1968 is an important year in terms of political, social, and economic causes for many reasons. Protests sprang up throughout Europe in which people called for more democratization of their governments. Although, at the core the protests called for deeper democracy, it is the depths in which the protestors wanted that differ between Eastern and Western European desires. Czechoslovakia was under Soviet Union influence at the time and therefore their people’s goals were different than those of France who was not. In both cases the post-World War II views changed and helped shape the goals they were seeking. Also, in both cases communism played a role, but in different ways.
The social, political, and economic climate was different in the 1960s than in previous decades. There was a new generation rising who did not grow up with memories of war and terror. Instead, this new generation of Europeans grew up with a heavy American influence, at least in Western Europe. In Western Europe the fear of communism was present and therefore a lot of propaganda went into “attacking communism through advertising, cultural publishing, traveling exhibitions, and film.” . Vast resources went into battling the perceived threat of communism. This use of propaganda effected many people and even permeated to Eastern Europe and showing its citizens the appeal of democracy and capitalism, while also appealing to the West Europeans and their post-war hatred of ideologies . The Marshall Plan and the United States’ influence on the Western economy also contributed to shifting views. The economic influence effected class relations which would later effect the protests especially in France.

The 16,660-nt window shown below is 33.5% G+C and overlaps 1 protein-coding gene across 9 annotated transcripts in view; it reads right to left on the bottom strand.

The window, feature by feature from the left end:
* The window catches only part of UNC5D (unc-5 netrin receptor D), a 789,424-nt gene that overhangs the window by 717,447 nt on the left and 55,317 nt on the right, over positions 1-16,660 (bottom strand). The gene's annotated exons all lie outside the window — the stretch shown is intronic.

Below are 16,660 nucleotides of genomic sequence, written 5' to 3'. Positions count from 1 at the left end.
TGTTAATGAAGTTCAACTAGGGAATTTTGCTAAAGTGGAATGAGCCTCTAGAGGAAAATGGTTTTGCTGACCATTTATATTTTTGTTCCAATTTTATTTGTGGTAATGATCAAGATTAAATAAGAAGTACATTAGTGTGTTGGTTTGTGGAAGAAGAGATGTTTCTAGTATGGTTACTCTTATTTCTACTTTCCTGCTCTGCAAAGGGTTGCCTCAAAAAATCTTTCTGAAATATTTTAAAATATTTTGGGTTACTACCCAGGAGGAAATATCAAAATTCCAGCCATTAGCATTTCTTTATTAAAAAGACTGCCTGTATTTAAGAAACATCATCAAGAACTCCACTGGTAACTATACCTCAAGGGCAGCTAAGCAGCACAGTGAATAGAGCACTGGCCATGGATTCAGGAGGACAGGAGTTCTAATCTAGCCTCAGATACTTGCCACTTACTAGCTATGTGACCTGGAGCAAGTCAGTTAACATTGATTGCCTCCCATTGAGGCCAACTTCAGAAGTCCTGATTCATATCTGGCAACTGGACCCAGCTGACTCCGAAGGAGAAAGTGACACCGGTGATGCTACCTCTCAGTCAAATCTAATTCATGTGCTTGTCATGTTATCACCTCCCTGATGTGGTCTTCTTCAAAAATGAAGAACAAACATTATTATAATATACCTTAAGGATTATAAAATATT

In 1968 the uprising of the Parisian students took place. They want...
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...m was treated in Western Europe as a threat to national security. The De Gaulle government was worried about the influence and support that the student protests were gaining and called them communists in order to try to sway public opinion. In a way it seems ironic that the government would attach the word communism as their attack on the protests, because the protestors were calling for “far-reaching democratization of society and a governmental commitment to pursuing greater social justice” , something which does not seem to be completely in line with communist ideology. Overall, though the influence that the student’s gained was so important and widespread that it demonstrated a great show of strength to the people. It inspired other protests in Europe and made people begin to question their views on the government and the issues that effected everyday citizens.
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